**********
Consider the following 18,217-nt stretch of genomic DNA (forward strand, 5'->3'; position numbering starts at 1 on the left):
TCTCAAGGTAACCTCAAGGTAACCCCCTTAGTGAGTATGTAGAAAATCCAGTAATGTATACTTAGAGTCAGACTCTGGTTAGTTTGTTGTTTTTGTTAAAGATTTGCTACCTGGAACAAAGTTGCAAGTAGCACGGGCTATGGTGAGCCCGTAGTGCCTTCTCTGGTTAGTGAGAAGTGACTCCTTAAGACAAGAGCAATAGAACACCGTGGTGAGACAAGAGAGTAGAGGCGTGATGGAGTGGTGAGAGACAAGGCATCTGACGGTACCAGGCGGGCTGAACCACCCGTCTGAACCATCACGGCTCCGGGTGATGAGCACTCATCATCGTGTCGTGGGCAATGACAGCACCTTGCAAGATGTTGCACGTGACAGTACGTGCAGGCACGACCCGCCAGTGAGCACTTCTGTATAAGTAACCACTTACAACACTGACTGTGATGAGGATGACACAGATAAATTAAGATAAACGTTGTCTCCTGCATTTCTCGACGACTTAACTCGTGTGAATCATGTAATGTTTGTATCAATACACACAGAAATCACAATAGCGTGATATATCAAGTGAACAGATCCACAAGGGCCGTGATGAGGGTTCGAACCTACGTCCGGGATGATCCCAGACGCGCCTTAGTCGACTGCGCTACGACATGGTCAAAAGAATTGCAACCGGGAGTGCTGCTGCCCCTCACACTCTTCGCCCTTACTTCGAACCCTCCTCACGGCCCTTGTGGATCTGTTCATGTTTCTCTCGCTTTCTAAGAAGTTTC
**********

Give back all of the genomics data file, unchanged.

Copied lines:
Consider the following 18,217-nt stretch of genomic DNA (forward strand, 5'->3'; position numbering starts at 1 on the left):
TCTCAAGGTAACCTCAAGGTAACCCCCTTAGTGAGTATGTAGAAAATCCAGTAATGTATACTTAGAGTCAGACTCTGGTTAGTTTGTTGTTTTTGTTAAAGATTTGCTACCTGGAACAAAGTTGCAAGTAGCACGGGCTATGGTGAGCCCGTAGTGCCTTCTCTGGTTAGTGAGAAGTGACTCCTTAAGACAAGAGCAATAGAACACCGTGGTGAGACAAGAGAGTAGAGGCGTGATGGAGTGGTGAGAGACAAGGCATCTGACGGTACCAGGCGGGCTGAACCACCCGTCTGAACCATCACGGCTCCGGGTGATGAGCACTCATCATCGTGTCGTGGGCAATGACAGCACCTTGCAAGATGTTGCACGTGACAGTACGTGCAGGCACGACCCGCCAGTGAGCACTTCTGTATAAGTAACCACTTACAACACTGACTGTGATGAGGATGACACAGATAAATTAAGATAAACGTTGTCTCCTGCATTTCTCGACGACTTAACTCGTGTGAATCATGTAATGTTTGTATCAATACACACAGAAATCACAATAGCGTGATATATCAAGTGAACAGATCCACAAGGGCCGTGATGAGGGTTCGAACCTACGTCCGGGATGATCCCAGACGCGCCTTAGTCGACTGCGCTACGACATGGTCAAAAGAATTGCAACCGGGAGTGCTGCTGCCCCTCACACTCTTCGCCCTTACTTCGAACCCTCCTCACGGCCCTTGTGGATCTGTTCATGTTTCTCTCGCTTTCTAAGAAGTTTC